Cross-training with swimming and biking can not only help build complementary muscle groups and make a runner a more balanced athlete, it can also reduce the debilitating impacts to soft-tissue from the repetitive act of running. The bottom line is that, by mixing up your menu of workouts, you’re able to minimize the disadvantages of running and take advantage of the benefits of the other disciplines, says Murr, who first stumbled upon the idea based on his own cross-training experiments in the 1980s.
The result? What he discovered — and what led to the groundbreaking 2003 book “Run Less, Run Faster,” with Furman colleagues Bill Pierce and Ray Moss — was that, by reducing running volume and adding swimming, biking or other disciplines to a weekly training workload, traditional runners could increase their aerobic and anaerobic fitness, and maintain racing weight without constantly teetering on the edge of injury or slowing down.
Take Chicago-area runner Dave Walters as an example. He started dabbling in triathlon and duathlon training in the mid-1990s after being sidelined with an injury. He reduced his running mileage from about 70 miles per week to about 40, but also added in swimming and biking and saw his marathon times remain consistent — he ran a 2:34 at the age of 49 and 2:45 last fall at the age of 57 — and he believes the minimized pounding has saved his body over the years and enabled him to continue competing at a high level as he has gotten older.
“You don’t meet many 57-year-olds who have been competing for the last 43 years,” says Walters, who participated in triathlon for about 15 years before paring back his swimming to better match his schedule as an airline pilot. By relying mostly on running and cycling, he ran a 1:17 half-marathon in Florida in February.
Because cycling and swimming offer challenging cardiovascular diversions from the monotony of running, individuals who have been solely running are more likely to stick with it, which is especially helpful for those who like pushing their bodies but who invariably break down with high-mileage training plans. But it’s not foolproof.
Runners should understand that too much biking or riding with too much intensity can actually hurt their running. Not only can biking too hard make a runner too tired before a key run session, it can also lead to bigger quad and calf muscles. Swimming increases upper body mass through the development of bigger shoulder, arm and chest muscles.
“It’s a double-edged sword,” says Bobby McGee, a noted Boulder, Colo., running and triathlon coach who has worked with both age-group and Olympic-level runners and triathletes for 25 years. “The cross-training can be very beneficial because there are a whole lot of contrary muscles that need work.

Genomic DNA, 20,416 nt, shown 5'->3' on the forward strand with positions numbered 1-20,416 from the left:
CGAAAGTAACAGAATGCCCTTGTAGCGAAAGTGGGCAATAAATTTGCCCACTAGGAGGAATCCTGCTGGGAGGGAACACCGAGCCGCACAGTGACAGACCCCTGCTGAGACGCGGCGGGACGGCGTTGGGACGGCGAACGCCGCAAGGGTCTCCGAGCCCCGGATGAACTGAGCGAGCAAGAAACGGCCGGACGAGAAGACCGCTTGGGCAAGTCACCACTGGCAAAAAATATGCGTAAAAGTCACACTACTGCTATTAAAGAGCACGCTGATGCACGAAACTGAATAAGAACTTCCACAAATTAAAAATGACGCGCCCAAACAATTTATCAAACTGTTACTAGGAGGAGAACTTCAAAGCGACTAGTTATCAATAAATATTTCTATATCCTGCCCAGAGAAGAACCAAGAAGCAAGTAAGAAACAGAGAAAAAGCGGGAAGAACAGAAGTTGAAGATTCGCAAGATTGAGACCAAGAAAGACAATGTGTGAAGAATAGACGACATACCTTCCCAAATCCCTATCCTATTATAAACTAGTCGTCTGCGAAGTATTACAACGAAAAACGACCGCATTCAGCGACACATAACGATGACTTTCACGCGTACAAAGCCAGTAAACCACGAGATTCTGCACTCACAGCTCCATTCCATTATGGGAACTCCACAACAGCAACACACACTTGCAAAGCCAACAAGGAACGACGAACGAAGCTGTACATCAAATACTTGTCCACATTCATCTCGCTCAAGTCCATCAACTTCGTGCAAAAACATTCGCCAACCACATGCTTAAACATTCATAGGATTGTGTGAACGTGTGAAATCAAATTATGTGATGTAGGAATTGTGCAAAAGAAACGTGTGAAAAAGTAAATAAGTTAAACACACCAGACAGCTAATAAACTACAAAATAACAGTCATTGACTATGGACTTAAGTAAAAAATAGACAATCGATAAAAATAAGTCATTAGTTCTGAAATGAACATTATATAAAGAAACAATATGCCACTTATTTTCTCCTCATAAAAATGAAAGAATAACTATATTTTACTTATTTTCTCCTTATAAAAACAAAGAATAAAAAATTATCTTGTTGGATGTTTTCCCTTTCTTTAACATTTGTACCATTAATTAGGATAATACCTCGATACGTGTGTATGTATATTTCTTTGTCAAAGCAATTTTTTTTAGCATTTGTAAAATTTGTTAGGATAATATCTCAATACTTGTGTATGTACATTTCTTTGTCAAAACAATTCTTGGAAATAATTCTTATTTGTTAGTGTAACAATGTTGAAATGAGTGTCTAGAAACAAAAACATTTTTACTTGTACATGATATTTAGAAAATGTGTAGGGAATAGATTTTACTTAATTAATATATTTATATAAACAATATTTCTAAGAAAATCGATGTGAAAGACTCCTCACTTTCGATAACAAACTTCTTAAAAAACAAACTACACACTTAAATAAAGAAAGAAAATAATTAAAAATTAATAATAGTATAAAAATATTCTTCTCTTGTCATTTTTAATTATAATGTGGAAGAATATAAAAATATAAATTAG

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But, McGee says, when runners do take on cross-training, “they’d better be careful that they don’t become a cyclist or don’t become a swimmer.”
In order to cross-train with swimming and cycling, runners will have to get used to the idea of running less. That doesn’t mean you’ll be training less — in fact, cycling and swimming workouts can take more time, partially because each takes additional planning — or even feeling more fresh initially. By working additional muscle groups on a regular basis and expending more effort to get swim and cycling workouts in, a runner is likely to feel more physically and mentally fatigued than usual.
And that’s why runners should keep things simple, says Adam Zucco, a Chicago-area running and triathlon coach who helped guide champion runner-triathlete Lukas Verzbicas while he was in high school. Start by supplementing two or three runs per week with bike and swim workouts, Zucco says. Keep a long run, a mid-length tempo run and a fartlek effort or interval workout as three of your weekly staple runs, but eliminate easy runs that would normally be used primarily for recovery — for example the short, slow runs you might do the day after a long run or high-intensity workout.
If your goal is to run a good marathon or half-marathon later this summer or fall and not to actually compete in triathlons, then you should put most of the focus on your runs, Zucco says. Train your legs and your lungs with the appropriate stresses for the duration you’ll be running by keeping the quality of runs high, while focusing on good posture, smooth mechanics and quick cadence.
“Make your runs your key sessions, and those key sessions become the focus points,” Zucco says, adding that cross-training runners shouldn’t worry if they have a bad swim or bike session. “You need to be careful, because you still need bone density and musculoskeletal strength that come with running miles. It’s about finding the right balance.”
There are also mental advantages to cross-training like a triathlete, most notably that you can ditch the neurosis of having to run every day. Furthermore, using a mixture of swimming and biking as cross-training can be much more exciting than going to the gym and grinding away on the elliptical trainer for an hour.
Lastly, the different sensations of fatigue — especially the notion that you’ll always have tired legs during the bulk of your training build-up — can turn into a mental advantage late in a running race when your legs start to get heavy.
“You get to do swimming and bike practice and all that stuff, and that’s a lot of fun,” says Santa Fe, N.M., running and triathlon coach Ryan Bolton, who swam and biked throughout high school and part of college, while he was primarily a runner, but then switched to triathlon as his primary sport and eventually represented the U.S. at the 2000 Olympics in Sydney.